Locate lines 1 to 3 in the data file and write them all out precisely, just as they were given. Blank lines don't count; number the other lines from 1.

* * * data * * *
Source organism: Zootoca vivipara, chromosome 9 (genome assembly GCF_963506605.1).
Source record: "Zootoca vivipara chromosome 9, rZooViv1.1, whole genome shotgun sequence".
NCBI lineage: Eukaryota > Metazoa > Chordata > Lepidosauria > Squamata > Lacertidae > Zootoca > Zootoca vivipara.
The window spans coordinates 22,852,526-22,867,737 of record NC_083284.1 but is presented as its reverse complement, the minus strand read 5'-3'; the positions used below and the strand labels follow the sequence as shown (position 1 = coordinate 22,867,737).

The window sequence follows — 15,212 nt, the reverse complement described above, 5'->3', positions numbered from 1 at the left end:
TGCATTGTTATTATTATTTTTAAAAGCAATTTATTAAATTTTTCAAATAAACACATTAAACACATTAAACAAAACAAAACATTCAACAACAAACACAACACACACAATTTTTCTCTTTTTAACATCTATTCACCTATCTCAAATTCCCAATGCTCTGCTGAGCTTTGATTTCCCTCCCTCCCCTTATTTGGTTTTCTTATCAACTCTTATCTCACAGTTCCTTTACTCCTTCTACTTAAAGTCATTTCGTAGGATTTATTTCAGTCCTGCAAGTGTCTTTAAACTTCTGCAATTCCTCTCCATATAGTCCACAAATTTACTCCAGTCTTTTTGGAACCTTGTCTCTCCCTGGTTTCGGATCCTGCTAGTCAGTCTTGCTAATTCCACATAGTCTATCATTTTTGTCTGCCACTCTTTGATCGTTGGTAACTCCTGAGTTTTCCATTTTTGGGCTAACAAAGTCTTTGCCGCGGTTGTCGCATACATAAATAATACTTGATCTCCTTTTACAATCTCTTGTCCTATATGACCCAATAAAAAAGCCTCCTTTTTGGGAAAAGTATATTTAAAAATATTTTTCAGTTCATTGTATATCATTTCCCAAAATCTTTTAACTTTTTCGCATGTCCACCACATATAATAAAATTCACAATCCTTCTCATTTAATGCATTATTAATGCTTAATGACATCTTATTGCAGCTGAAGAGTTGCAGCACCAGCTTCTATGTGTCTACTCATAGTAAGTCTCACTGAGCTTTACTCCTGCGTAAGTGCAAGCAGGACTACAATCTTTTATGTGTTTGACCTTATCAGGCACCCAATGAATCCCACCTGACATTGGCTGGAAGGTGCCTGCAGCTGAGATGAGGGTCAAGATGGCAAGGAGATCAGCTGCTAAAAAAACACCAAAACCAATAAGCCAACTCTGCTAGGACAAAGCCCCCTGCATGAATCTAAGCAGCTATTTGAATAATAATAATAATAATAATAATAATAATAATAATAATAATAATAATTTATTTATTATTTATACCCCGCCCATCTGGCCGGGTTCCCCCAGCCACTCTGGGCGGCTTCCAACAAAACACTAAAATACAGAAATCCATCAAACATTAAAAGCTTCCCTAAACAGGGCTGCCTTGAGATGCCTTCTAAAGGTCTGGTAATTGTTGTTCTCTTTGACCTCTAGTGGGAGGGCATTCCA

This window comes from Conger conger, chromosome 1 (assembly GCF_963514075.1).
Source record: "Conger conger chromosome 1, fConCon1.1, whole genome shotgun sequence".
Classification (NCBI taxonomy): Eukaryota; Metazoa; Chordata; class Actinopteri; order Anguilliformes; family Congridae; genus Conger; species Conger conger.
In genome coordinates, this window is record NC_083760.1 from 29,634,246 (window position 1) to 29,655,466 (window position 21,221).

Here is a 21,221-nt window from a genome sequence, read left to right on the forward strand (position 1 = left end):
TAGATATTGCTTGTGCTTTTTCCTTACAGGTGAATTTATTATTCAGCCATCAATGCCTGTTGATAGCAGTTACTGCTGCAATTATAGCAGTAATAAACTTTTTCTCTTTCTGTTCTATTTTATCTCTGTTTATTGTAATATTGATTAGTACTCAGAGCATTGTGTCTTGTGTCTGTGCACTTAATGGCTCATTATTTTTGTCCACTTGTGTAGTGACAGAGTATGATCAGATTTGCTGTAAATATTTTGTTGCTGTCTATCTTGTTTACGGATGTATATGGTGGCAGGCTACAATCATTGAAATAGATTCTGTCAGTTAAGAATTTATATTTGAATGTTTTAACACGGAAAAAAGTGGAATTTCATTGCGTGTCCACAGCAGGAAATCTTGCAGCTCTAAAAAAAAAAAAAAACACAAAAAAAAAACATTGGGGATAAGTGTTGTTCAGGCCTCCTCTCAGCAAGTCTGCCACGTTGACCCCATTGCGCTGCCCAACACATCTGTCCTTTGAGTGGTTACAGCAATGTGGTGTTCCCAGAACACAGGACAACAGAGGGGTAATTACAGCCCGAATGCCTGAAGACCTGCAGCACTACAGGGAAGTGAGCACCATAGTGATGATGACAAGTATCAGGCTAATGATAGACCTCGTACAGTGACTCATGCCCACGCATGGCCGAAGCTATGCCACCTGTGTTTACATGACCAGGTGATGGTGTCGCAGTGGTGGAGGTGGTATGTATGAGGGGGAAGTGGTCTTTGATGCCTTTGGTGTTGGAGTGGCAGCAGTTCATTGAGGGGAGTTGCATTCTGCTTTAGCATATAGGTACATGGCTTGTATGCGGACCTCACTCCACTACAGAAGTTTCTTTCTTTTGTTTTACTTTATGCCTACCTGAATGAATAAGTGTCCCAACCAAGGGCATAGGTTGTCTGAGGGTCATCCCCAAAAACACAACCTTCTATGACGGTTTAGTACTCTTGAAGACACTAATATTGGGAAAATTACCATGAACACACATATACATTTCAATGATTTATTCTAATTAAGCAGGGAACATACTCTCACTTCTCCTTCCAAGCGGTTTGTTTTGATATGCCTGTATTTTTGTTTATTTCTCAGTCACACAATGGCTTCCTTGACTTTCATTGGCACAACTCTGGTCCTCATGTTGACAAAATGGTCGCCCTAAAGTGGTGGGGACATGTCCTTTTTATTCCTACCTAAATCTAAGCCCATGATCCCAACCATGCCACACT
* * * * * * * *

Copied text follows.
Source organism: Zootoca vivipara, chromosome 9 (genome assembly GCF_963506605.1).
Source record: "Zootoca vivipara chromosome 9, rZooViv1.1, whole genome shotgun sequence".
NCBI lineage: Eukaryota > Metazoa > Chordata > Lepidosauria > Squamata > Lacertidae > Zootoca > Zootoca vivipara.